Gallery 1. Polish Borderlands
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Interwar Borderlands (1918-39)
- The end of WW1 in 1918 saw the birth of the Second Republic of Poland, along with its multi-ethnic “Kresy” or eastern Borderlands.
- The Treaty of Riga in 1921 set Poland’s eastern borders. Citizenship encompassed Poles and a mix of national and ethnic groups – Ruthenian/Ukrainians, Belorussians, and Jews.
- Wilno was a beautiful city in the North with a predominantly Polish and Jewish population. Lwow was a classical European city in the South, rich in Polish culture, commerce and intellectual life.
- The Jewish community was the third largest in each region, concentrated in the cities, towns and shtetls.
- Polish families also lived in villages and in manor houses – many of the former “szlachta” or landed gentry.
- The new Polish government introduced its civilian administration of postal workers, policemen, foresters and administrators.
- From 1920, war medal recipients and war veterans were given or assisted in purchasing land in the Borderlands. Often this was near local Ukrainian and Belarussian villages or Jewish shtetls.
- The terrorist actions of local nationalist groups threatened the peace. The Border Protection Corps was established, stationed along the eastern frontier vigilantly guarding the borders.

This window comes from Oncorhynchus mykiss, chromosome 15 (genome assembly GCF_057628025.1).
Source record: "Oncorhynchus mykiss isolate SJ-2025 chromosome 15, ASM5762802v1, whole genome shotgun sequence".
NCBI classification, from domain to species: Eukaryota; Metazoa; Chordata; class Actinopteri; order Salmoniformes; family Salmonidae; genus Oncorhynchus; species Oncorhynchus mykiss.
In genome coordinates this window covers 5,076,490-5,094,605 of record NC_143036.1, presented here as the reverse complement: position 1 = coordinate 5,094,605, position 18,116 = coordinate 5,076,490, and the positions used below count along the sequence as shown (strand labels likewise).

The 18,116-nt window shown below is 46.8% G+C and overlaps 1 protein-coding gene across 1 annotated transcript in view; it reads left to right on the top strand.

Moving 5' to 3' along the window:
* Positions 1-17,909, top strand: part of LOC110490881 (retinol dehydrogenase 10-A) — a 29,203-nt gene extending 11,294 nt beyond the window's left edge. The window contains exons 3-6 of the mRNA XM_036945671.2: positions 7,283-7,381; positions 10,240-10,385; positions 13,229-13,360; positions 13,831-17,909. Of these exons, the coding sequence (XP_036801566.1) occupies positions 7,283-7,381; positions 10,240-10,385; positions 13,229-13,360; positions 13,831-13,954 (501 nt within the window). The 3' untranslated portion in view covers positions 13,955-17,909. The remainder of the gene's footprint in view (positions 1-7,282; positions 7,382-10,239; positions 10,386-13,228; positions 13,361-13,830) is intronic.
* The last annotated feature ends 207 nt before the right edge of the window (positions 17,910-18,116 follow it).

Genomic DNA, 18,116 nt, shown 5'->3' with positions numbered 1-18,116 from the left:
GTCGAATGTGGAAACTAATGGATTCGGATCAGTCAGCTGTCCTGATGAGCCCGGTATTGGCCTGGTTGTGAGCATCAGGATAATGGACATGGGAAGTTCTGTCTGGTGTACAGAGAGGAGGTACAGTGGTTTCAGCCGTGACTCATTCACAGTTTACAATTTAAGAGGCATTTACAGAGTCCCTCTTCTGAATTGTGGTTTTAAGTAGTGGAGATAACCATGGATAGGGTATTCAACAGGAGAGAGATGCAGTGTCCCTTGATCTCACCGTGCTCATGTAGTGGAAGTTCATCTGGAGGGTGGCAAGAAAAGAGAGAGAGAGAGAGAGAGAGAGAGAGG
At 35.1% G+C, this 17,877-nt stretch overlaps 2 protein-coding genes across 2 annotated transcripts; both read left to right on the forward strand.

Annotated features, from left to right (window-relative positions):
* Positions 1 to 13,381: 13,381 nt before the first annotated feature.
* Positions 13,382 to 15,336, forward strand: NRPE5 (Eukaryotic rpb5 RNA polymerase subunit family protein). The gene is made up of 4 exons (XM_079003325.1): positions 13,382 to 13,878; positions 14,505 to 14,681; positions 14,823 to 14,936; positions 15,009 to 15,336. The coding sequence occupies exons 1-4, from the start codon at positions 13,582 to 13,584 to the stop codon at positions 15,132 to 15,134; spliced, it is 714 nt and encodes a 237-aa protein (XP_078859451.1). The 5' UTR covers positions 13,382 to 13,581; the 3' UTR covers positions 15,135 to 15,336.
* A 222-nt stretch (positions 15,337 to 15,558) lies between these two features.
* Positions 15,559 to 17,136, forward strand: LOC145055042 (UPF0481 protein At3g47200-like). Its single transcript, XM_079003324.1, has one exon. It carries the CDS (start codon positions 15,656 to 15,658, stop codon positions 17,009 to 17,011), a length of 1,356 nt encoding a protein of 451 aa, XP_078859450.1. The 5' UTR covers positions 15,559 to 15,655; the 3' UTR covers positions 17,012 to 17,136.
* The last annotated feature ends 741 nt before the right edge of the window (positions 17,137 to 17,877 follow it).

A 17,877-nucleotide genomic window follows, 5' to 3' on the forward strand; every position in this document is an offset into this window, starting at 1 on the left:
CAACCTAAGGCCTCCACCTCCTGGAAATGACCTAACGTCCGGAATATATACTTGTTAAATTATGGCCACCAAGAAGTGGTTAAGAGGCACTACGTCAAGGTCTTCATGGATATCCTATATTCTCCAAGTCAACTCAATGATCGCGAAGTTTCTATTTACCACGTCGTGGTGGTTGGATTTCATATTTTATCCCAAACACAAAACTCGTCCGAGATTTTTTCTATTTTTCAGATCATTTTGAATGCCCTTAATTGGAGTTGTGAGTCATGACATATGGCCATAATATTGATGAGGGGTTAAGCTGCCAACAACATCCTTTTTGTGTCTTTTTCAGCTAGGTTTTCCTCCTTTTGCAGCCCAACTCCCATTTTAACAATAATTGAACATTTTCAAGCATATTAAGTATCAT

- Tensions with its neighbours in the late 1930s forced the Polish government to mobilize its men in the later summer of 1939.
Aristocractic home of the Januszewicz family in Wilno, Kresy before WW2. Source: Halina (Januszewicz) Kozlowska. Janina Poplawska, Wilno, before WW2. Wilno railway station. Family on holiday in Poland, before WW2. Kresy Countryside Krzemieniec before WW2 Multi Ethnic Grodno Osada Krechowiecka Photographs TestimoniesInterwar Borderlands (1918-39) - the script for the audio narration
Gorczynska family walking on the promenade in Lwow, before WW2.Map of Poland 1921-1939. Kresy comprised voivodships : Wilno, Nowogrodek, Polesie, Wolyn, Tarnopol, Stanislawow and Lwow
Official in Ministry of Interior, 2nd Republic of Poland